Ahpra received 286 applications for access to documents under the Commonwealth Freedom of Information Act 1982 (FOI Act). We also received 20 applications for internal review of an FOI decision. 

The National Health Practitioner Ombudsman and Privacy Commissioner (NHPOPC) notified Ahpra that 15 applications for external review of an Ahpra FOI decision had been made. The NHPOPC also notified Ahpra that seven external reviews had been closed as withdrawn. In one matter the NHPOPC decided to affirm Ahpra’s decision. In one matter the NHPOPC notified Ahpra that a decision about whether to release documents was being upheld but that the reasons for withholding access to documents were being varied. There were no matters in which the NHPOPC notified Ahpra that the original decision was being replaced by decision to grant an applicant further access to documents. 

During the year, 274 FOI applications were finalised. At 30 June, 34 FOI matters were open and had not been finalised.

Evidentiary certificates

Ahpra issued 129 evidentiary certificates. 

Production of documents required by law

We responded to 104 subpoenas and orders to produce documents issued by courts and tribunals about proceedings in which neither Ahpra nor a National Board were a party. 

Case study

A former registered health practitioner faced criminal charges and occupational disciplinary proceedings about the alleged sexual assault of a former patient. The patient also started civil proceedings against the practitioner. The court, at the patient’s request, issued a subpoena to Ahpra ordering that documents of potential assistance to the court in resolving the matter be produced within two weeks. 

To respond to the subpoena Ahpra identified 447 documents, comprising 15,297 pages, that fell within the scope of the subpoena. Many of these documents were held in offsite archival storage. These documents were collated and assessed for return to the court along with submissions about the steps the court could take to protect the privacy and other interests of third parties referred to in the documents.

Straightforward complaints (stage 1) are handled by the Ahpra area that receives them, and complex complaints (stage 2) are managed by a National Complaints team. Stage 3 complaints are investigated or reviewed externally by the National Health Practitioner Ombudsman and Privacy Commissioner (NHPOPC). We report annually on all stage 2 and 3 complaints.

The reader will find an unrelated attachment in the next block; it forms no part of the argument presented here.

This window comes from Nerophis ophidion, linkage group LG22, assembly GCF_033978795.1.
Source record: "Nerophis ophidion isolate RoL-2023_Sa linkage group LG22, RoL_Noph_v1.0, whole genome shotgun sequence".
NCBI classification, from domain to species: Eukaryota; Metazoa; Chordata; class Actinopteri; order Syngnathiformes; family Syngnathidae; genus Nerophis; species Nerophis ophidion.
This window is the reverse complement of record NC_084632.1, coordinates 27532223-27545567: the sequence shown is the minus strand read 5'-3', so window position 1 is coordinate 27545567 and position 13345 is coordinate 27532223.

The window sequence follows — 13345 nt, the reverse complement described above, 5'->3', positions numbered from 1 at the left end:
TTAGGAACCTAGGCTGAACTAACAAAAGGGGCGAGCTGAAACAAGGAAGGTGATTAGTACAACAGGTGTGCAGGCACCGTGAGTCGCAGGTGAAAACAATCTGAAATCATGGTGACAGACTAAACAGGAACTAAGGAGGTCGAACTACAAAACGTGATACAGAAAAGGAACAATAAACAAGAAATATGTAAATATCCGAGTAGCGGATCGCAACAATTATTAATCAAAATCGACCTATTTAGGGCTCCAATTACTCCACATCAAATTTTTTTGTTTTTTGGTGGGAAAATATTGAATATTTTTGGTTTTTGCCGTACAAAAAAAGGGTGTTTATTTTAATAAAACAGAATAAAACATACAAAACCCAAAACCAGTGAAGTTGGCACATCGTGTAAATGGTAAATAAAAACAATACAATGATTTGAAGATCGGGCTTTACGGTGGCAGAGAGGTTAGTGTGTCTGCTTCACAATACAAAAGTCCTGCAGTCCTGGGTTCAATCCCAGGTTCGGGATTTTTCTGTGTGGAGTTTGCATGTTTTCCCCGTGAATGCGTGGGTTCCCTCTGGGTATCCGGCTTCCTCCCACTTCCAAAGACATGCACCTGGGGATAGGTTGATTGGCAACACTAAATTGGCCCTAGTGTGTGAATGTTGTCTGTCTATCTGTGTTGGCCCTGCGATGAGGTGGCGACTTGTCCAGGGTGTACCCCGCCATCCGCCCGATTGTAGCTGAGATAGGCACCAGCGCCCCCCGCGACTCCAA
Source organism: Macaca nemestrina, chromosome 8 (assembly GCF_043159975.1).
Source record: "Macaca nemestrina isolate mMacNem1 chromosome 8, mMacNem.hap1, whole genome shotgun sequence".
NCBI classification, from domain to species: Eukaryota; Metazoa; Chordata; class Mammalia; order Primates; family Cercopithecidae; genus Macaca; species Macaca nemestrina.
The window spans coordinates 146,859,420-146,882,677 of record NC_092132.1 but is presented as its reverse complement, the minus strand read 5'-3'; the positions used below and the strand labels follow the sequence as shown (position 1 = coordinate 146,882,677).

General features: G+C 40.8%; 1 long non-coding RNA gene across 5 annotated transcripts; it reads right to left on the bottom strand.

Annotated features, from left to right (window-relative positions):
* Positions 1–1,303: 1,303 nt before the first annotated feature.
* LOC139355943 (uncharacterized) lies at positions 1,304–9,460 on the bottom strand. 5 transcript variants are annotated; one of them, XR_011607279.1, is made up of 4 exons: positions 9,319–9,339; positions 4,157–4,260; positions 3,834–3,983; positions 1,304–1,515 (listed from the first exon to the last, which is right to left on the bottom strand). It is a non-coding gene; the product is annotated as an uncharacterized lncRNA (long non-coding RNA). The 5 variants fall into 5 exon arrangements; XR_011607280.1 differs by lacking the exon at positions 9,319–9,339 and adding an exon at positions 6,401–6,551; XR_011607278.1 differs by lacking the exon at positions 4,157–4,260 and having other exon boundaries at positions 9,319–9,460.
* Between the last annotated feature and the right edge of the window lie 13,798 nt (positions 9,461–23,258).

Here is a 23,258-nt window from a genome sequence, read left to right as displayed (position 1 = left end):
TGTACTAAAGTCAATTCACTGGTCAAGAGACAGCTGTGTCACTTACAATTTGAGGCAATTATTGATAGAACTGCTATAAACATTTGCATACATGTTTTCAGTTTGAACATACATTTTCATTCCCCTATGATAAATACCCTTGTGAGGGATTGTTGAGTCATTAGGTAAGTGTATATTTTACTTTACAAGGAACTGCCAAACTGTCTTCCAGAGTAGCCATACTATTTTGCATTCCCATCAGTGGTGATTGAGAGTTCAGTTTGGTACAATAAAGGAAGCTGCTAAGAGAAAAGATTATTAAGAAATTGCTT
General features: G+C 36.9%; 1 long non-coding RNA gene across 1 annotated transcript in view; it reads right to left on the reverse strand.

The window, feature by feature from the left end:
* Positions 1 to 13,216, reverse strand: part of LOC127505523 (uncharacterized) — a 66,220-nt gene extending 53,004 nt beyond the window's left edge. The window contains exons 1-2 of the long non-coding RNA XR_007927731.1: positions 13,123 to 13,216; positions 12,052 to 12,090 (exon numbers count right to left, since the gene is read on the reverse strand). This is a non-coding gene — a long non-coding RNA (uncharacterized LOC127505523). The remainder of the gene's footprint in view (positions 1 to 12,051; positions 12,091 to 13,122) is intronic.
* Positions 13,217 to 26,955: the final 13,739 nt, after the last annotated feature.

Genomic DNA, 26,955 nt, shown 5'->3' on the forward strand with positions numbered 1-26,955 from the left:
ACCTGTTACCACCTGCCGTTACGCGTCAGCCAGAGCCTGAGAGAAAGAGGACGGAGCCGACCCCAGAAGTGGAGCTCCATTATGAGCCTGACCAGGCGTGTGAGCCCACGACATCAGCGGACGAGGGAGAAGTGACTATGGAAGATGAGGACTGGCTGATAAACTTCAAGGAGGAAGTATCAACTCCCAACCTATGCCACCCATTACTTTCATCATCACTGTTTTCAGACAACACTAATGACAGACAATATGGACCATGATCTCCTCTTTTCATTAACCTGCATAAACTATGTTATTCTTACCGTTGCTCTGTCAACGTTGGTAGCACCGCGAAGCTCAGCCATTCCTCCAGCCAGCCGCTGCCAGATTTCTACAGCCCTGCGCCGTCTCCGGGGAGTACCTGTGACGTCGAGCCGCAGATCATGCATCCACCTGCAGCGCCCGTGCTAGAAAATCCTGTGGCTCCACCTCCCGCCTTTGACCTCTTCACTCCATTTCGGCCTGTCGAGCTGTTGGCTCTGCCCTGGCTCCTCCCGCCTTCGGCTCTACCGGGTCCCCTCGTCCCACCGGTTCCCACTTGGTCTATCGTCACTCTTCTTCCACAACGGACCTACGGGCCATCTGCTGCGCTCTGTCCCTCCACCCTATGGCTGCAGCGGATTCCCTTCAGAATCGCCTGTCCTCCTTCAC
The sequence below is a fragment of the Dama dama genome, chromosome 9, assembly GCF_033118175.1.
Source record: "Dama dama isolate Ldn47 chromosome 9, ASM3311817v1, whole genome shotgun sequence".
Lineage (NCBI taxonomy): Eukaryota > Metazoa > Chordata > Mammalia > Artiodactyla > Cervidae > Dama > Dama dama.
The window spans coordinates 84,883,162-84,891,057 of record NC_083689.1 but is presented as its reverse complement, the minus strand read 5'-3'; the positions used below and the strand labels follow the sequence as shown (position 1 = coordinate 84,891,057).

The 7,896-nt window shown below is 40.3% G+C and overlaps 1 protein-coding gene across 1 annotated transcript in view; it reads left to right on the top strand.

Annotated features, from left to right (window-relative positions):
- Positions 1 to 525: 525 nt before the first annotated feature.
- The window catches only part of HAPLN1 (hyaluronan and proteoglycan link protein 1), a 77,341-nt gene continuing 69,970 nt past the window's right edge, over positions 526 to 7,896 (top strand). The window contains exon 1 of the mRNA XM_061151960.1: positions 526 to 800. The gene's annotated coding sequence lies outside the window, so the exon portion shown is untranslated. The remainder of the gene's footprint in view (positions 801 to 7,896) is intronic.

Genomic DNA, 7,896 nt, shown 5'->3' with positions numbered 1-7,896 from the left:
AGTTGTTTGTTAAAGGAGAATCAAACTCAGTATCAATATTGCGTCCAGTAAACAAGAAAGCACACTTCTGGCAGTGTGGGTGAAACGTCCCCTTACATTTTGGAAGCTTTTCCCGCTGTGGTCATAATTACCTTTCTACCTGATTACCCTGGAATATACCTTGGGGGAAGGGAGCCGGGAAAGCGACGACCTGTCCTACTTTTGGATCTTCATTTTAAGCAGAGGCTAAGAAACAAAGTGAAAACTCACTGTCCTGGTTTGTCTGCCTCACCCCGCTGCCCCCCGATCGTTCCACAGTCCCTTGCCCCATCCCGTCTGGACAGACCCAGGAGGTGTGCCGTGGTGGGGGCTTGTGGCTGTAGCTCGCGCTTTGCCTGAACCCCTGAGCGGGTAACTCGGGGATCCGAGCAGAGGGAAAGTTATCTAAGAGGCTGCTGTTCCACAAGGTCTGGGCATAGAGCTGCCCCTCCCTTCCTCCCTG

This year we recorded an increase in the number of complaint matters dealt with directly by Ahpra. This increase is largely attributed to improvements made in recording complaints received. We received 401 stage 2 complaints directly, up from 297 last year. 

We are continuing to refine our data to improve our reporting on administrative complaints and have recently invested in technical improvements to enable complaints to be submitted online.

Notification complaints

This year we received 119 stage 2 complaints about notification matters. This is a decrease from the previous reporting period when we received 129. Of these 119 complaints, 35.3% were about dissatisfaction with the regulatory outcome of a notification. Other categories of complaint were about our processes and policies and communication during the management of a notification.

Registration complaints

This year we received 216 stage 2 complaints about registration matters. This is an increase from 161 the previous year. Of the 216 complaints received about registration matters, 36.1% were about delay in registration applications. Last year, 65.8% of registration complaints were about delay. Other categories of complaint were concerns about fees, registration policy and our communication with applicants. 

Engagement with the NHPOPC

We assisted the NHPOPC with 117 investigations started during the reporting period.

This year we worked with the NHPOPC to implement an early resolution transfer process, which began in September 2019. This process was designed to allow Ahpra an opportunity to quickly resolve complaints directly without the need for investigation by the NHPOPC. The NHPOPC transferred 130 complaints to Ahpra under these arrangements. The NHPOPC also referred 38 (July–September 2019) complaints to Ahpra for response in accordance with the arrangements that were in place before the implementation of the early resolution transfer process.

Cyber security update

Ahpra implemented new technologies to modernise its cyber security operations centre and strengthened the incident detection and response capabilities. Ahpra has also implemented a modern user awareness platform to train users in the defence of emailed threats such as phishing.